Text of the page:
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Of all the Franco-islands in the Pacific, New Caledonia is perhaps the most French, due to a large expatriate population – who are mostly government employees sent to administer affairs of state. It's those people who demand fresh berries from the south of France, and imported flour to make sure the patisseries are just like at home.
So, why do they bother with this vestige of old colonialism?
There's some tension between the indigenous Kanak population and the French about cultural integrity. As New Caledonia is the world's 4th largest producer of Nickel, there's also some tension over the large scale mining, and what some say is inadequate remediation of the damage.
But most people who visit won't feel the tension, or see the mines, or care too much as they scarf down yet another chocolate croissant before heading off to snorkel in a beautiful local coral lagoon.
Travelers in New Caledonia will experience a very safe, laid-back South Pacific paradise, which has a large twist of French culture.
Violent crime directed to tourists is just about unheard of, even petty crime is minimal. But that doesn't mean you should tempt fate by leaving an expensive camera in full view on the beach or on the front seat of your rental car. Always, everywhere, take care of your valuables.
If you are a perpetrator of crime instead of a victim, be aware that New Caledonia remains a special province of France so French law applies. This includes the principle of "garde a vue". If detained by police you do not have the right to immediate access to a lawyer, and police can hold you to ‘assist with enquiries' for up to three days.
Here's why you should be a Good Samaritan in New Caledonia: It is an offence under French law to fail to offer assistance to a person in danger – otherwise known as compulsory good Samaritan-ism. If you witness an accident, at the very least you should call for help. You are not expected to put your own life in danger to assist someone else, so don't go diving into the water if you can't swim.
You're required to carry identification at all times. Leave the passport locked up and take a photocopy or your home driver's license – you will not get detained if you are not carrying ID, but have it on you at all times to avoid trouble.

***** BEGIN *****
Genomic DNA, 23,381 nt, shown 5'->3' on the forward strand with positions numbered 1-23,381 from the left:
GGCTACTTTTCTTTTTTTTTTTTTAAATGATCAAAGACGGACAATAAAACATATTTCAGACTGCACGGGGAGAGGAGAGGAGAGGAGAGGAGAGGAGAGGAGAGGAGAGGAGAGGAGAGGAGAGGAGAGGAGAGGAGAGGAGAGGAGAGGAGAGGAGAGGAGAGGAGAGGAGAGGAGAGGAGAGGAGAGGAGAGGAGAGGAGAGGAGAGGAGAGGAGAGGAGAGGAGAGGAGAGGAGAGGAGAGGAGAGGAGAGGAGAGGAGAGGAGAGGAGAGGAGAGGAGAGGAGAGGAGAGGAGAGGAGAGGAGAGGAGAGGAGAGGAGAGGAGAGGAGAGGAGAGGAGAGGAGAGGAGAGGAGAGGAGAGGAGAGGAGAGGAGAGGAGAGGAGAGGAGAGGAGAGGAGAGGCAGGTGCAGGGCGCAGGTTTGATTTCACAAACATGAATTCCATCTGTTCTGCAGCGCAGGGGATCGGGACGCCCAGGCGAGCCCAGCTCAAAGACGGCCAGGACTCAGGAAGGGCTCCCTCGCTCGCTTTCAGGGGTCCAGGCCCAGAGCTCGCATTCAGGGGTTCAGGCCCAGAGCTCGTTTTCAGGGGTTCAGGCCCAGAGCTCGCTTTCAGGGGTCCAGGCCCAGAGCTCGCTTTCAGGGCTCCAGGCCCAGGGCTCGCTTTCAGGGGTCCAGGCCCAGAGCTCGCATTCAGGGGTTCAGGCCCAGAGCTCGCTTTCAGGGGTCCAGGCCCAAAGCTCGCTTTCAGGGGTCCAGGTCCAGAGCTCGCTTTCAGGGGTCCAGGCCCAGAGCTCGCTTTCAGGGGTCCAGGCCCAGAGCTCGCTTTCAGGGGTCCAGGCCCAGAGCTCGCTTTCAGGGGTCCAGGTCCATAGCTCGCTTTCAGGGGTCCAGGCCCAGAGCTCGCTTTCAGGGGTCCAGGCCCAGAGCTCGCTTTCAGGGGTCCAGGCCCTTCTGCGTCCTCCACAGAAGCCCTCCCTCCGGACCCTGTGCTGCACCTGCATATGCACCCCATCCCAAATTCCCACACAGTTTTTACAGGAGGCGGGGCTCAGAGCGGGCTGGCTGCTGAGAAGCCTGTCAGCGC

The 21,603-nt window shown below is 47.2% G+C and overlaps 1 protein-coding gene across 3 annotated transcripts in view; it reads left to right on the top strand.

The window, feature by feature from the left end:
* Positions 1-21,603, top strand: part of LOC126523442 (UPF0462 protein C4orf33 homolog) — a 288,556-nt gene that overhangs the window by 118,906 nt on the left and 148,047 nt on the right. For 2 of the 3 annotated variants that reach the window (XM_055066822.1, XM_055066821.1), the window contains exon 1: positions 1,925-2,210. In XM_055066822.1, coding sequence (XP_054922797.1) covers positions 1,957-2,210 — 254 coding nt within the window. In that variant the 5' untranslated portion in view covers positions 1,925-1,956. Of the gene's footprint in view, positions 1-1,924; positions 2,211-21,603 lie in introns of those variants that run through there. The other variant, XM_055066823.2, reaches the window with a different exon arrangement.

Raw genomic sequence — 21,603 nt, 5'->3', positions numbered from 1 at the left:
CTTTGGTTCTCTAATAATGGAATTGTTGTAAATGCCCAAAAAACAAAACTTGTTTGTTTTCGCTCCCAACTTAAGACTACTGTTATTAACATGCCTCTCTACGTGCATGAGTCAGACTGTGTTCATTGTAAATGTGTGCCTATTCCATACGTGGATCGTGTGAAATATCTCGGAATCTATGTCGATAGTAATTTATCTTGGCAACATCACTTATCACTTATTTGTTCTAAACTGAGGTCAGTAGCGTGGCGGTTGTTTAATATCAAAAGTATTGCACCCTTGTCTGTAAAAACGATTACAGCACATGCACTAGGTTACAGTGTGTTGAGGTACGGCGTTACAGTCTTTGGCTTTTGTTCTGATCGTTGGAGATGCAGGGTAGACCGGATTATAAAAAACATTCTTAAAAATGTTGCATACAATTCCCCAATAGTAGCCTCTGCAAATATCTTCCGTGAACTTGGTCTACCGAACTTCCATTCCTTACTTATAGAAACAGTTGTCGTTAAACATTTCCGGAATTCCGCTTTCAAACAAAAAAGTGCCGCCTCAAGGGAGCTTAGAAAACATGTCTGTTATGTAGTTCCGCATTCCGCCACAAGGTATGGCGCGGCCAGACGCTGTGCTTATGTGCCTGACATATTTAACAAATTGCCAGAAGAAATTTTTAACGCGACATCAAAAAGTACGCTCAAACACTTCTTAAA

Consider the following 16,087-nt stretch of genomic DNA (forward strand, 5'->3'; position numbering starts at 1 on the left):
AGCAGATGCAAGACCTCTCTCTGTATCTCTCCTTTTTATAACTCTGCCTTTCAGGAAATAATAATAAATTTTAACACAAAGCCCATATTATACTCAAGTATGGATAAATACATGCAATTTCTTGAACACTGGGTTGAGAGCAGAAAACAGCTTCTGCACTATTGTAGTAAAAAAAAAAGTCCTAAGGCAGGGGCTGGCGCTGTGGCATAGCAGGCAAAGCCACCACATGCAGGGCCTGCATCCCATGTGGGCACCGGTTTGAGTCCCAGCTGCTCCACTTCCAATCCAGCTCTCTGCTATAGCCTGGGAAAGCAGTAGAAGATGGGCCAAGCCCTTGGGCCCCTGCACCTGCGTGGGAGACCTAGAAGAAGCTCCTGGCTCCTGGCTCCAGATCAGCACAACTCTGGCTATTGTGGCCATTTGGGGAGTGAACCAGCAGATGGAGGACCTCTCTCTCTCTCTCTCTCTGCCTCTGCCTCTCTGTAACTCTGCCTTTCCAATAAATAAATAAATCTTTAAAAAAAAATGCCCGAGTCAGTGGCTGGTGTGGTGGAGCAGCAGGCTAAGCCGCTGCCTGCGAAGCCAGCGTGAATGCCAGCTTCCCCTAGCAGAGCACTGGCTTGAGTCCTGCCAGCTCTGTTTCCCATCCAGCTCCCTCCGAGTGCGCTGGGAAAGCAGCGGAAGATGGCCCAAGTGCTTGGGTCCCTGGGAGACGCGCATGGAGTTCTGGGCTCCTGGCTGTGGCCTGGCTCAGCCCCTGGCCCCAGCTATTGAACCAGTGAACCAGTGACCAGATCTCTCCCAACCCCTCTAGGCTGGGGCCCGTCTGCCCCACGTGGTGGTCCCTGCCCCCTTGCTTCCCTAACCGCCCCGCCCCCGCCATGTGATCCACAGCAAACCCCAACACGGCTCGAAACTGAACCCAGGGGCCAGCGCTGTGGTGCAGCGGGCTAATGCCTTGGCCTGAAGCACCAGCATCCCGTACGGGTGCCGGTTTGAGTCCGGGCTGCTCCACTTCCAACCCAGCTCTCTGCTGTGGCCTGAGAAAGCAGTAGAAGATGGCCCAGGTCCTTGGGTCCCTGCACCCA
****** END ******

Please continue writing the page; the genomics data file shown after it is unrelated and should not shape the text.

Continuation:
Possession of even small amounts of illegal drugs is a serious crime, and punishments result in fines or going to jail.
Hygiene and sanitation standards are good in New Caledonia's resorts, but they may be less so when you venture out to the outer islands. While the vast majority of visitors don't need to be concerned about water-borne disease and parasites, adventurous travelers should be cautious and carry a medical kit when going off the beaten track.
However, Dengue Fever is common in the warm and wet months of February to May. There's no vaccination, so do your best to avoid mosquito bite – wear long loose-fitting clothing, cover exposed skin in insect repellent day and night, make sure your room is mosquito-proof otherwise sleep under a mosquito net.
Tip out any stagnant water you see sitting around your accommodation.
If you do get sick or have an accident, the three hospitals on the main island, Grand Terre (the locals call it "Le Caillou" - the rock), can treat routine ailments and handle most emergencies very well. But if you don't have travel insurance expect to pay upfront – and pay a lot! Costs for medical treatment in New Caledonia are high, so traveling here without travel insurance is not a good idea.
If you require complex treatment you'll need to be evacuated to Australia, which is 930mi (1,500km) to the west, so be prepared for a huge medical evacuation bill.
Scuba diving is popular activity all over New Caledonia, but there's only one decompression chamber, in Noumea. If you're on an outer island, it's going to be a while before help arrives or you can be transferred to Grand Terre, and it's expensive.
Tap water in Noumea and most resorts is safe to drink, but your other option is to boil water (for at least one minute) or carry water purification tablets when visiting the outer islands. Ask your accommodation staff if the water is safe to drink, just in case there's contamination.
You can hire a car, 4WD, scooter or bicycle. Your driver's license from home is all you need. But if you decide to try your hand at a motorcycle or scooter make sure you have the proper license. Being on holiday doesn't magically give you the right (or ability) to ride on two wheels. Driving unlicensed may cause problems if you have to make a travel insurance claim for injury.
There's a reasonable bus service on Grande Terre which is safe to use and cheap.
Taxis are about four times more expensive then catching a bus. Plus, taxis don't cruise around looking for passengers to pick up, you must telephone and order one to your address.
Tropical storms and cyclones (hurricanes) are common November to April, but storms can happen at anytime. Because there is limited capacity to leave New Caledonia by commercial flight, it is customary to ride-out any cyclone or storm. Your hotel will advise you on where to take shelter.
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